We stand with Rep. Mark DeSaulnier and other elected leaders in their call to reject cynical political posturing. Our federal government needs to restore DACA for our Dreamers and create a path to citizenship in a functional immigration system that supports workers’ rights, family reunification, and the needs of local and global economies.”
Anna Roth, Director of Contra Costa Health Services also released a politically-laced statement on Friday regarding the proposed detention center.
“Contra Costa Health Services learned through media reports on Friday that the former Concord Naval Weapons Station may soon be used as a detention facility for as many as 47,000 undocumented immigrants.
As principle guardian of public health in Contra Costa County, charged with protecting all people who live here, Contra Costa Health Services condemns this dangerous, immoral proposal – not just the location of this facility, but its existence.
Whether the despicable practice of caging young children separately from their parents continues or family members are imprisoned together, there is no place in Contra Costa or any civilized society for these types of facilities.
We know as health professionals the irrevocable harm caused by family separation, a trauma that leads to higher incidence of addiction, mental illness and chronic disease among survivors. The consequences to the health of prisoners, particularly children, are not hard to predict.
The health impacts of institutional violence against immigrants also extend to residents of our county. As Health Services Director, I hear from patients and employees every day who are under duress because of recent immigration practices.
Many Contra Costa residents live in fear, documented and otherwise. Patients miss appointments because they’re afraid ICE will be waiting for them in the doctor’s office.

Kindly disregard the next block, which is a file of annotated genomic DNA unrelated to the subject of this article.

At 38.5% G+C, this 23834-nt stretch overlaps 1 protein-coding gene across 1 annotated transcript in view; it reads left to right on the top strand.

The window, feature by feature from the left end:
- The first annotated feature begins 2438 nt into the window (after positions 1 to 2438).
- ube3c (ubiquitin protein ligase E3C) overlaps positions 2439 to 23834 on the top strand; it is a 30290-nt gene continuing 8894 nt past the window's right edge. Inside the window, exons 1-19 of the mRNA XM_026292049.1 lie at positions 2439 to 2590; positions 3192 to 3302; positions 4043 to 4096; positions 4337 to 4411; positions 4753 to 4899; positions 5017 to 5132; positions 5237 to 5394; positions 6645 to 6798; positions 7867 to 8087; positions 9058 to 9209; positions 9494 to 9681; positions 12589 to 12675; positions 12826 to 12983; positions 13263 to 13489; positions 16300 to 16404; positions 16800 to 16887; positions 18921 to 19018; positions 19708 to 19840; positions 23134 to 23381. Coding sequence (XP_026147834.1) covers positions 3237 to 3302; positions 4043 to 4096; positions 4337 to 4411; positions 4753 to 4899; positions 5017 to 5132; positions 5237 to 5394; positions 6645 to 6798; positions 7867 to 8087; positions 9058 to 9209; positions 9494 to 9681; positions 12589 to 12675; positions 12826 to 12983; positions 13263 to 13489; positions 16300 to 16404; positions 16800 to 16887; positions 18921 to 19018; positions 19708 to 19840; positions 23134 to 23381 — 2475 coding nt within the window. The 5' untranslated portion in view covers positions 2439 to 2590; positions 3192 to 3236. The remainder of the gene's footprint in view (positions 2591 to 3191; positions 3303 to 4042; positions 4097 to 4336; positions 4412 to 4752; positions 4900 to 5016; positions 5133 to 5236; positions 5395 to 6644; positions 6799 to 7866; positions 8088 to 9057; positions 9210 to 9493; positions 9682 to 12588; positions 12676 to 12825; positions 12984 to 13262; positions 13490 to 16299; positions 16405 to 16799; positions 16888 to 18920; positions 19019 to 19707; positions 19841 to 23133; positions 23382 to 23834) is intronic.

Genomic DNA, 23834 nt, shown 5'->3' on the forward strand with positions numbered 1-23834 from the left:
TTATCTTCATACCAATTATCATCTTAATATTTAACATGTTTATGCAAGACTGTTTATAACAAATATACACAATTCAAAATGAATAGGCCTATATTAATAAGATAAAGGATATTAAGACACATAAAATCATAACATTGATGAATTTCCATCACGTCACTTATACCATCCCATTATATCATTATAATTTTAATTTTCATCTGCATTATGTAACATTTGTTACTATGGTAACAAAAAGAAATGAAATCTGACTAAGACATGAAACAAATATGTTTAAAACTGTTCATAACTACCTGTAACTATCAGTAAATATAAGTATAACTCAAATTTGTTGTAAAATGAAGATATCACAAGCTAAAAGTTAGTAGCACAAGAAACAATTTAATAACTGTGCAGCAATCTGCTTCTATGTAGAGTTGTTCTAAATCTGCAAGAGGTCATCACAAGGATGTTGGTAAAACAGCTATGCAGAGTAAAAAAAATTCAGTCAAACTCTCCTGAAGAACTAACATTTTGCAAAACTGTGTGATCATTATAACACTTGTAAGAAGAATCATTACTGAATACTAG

This climate of fear adversely affects our community’s health, and would only worsen with this detention facility pitched in the center of our county. For the health of all Contra Costans we demand that a detention camp not be located in our county.
Furthermore, we call for an immediate end to the practice of imprisoning undocumented immigrants, particularly children.”
Anna M. Roth RN, MS, MPH Director | Contra Costa Health Services”
Immigrants who cross the U.S. border illegally and are detained awaiting their court hearing, are part of a backlog of 700,000 immigration court cases according to a report by Mother Jones, including those seeking asylum. But, according to a Washington Times article, the backlog is closer to one million cases. “James McHenry, the director of the Executive Office for Immigration Review, which handles immigration cases, said Tuesday that the backlog of active cases is over 692,000 and that the courts have an additional 330,000 cases that have been put into ‘administrative closure,’ but that are still before the courts.”